Next ethereum upgrade ‘Istanbul’ slated for December 4
Initiative is designed to improve security on the platform and speed up the authentication of blockchain data
Blockchain platform 0'>ethereum has confirmed that its next level upgrade, codenamed “Istanbul”, will arrive on mainnet on December 4.
Istanbul, which is designed to improve security on the platform and speed up the authentication of blockchain data, is the last hard fork (radical change in a blockchain’s protocol) in the journey towards the arrival of ethereum 2.0 which is known as Berlin.
Scheduled to take place in the first half of 2020 Berlin is a major evolution of the platform. Its key initiative, the implementation of a new programmatic proof-of-work (PoW) algorithm dubbed “ProgPoW” is set to address some of the issues around how individuals mine for ethereum coins.
It is specifically intended to combat the advantage that ASIC miners (whose kits are tailored to efficiently mine cryptocurrency based on a specific hashing algorithm) have on the network over users of set-ups that use graphics processing units (GPUs).
First though, 0'>ethereum has to successfully launch Istanbul, which is largely built around the implementation of the Ethereum Improvement Proposal (EIP) 1884. This is designed to increase the computational costs of recalling data about the ethereum blockchain for application developers. The theory is that the increased fees will safeguard the platform from potential denial-of-service, or spam, attacks.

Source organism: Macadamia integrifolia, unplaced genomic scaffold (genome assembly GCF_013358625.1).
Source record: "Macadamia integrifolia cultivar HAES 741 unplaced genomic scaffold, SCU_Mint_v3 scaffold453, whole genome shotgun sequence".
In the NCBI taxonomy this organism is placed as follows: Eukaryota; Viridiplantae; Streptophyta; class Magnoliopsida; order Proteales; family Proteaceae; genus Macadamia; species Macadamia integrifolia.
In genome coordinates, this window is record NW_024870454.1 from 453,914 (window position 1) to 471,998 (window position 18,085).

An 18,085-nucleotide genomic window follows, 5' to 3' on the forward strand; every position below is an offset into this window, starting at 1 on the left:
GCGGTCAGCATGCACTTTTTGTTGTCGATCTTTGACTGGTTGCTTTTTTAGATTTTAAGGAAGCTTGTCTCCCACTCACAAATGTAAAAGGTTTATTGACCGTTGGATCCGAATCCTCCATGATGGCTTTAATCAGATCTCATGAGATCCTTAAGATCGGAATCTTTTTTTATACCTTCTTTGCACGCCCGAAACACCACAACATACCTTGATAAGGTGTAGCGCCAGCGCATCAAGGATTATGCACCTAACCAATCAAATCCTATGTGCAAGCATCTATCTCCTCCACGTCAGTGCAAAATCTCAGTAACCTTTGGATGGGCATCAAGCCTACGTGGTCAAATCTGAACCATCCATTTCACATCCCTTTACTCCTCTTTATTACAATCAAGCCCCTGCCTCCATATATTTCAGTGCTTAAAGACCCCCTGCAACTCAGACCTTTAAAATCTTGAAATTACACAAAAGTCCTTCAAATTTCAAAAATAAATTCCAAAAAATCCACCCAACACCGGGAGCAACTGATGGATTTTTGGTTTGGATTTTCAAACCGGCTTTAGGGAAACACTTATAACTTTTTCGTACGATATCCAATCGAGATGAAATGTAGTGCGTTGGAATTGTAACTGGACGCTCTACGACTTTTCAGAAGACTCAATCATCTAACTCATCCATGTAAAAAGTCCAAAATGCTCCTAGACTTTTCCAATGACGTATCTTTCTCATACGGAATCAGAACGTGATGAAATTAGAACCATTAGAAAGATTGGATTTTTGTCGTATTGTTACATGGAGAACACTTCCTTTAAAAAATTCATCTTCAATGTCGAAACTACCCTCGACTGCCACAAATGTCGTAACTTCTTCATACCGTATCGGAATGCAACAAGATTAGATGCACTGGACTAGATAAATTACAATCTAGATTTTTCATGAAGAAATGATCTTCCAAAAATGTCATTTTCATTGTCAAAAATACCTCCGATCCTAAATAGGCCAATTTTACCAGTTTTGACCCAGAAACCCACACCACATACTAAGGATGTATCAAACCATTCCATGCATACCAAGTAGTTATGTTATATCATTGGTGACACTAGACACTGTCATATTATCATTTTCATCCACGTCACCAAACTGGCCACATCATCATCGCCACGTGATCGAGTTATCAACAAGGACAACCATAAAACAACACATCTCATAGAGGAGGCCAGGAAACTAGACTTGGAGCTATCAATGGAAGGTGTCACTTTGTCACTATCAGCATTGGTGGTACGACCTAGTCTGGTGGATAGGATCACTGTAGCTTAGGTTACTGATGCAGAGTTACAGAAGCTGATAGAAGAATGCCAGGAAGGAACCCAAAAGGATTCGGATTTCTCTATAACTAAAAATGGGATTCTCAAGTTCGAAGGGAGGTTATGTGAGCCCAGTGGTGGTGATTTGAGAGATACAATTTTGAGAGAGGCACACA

There are also new code operations that application developers (one of ethereum’s USPs is its use of decentralised apps or DApps) can leverage to verify and authenticate blockchain data more quickly.
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However, during the call on October 25, ethereum’s core developers also agreed that in the case of any unexpected issues with the upgrade Istanbul’s mainnet activation could be delayed one month to January 8. It is a move clearly influenced by some of the issues ethereum had with the roll out of its Constantinople platform.
“The thing about the [Jan 8th] backstop date is that if we’re going to ship and change the time, we have to build a new client … and get everyone to install the client,” Danno Ferrin, blockchain protocol engineer at ethereum venture studio ConsenSys said during the call. “At least four weeks for a re-spin is necessary.”
To prevent further confusion over which version of ethereum software to run for miners a new code change, created by ethereum core developers Péter Szilágyi and Felix Lange, called EIP 2124, has been ratified.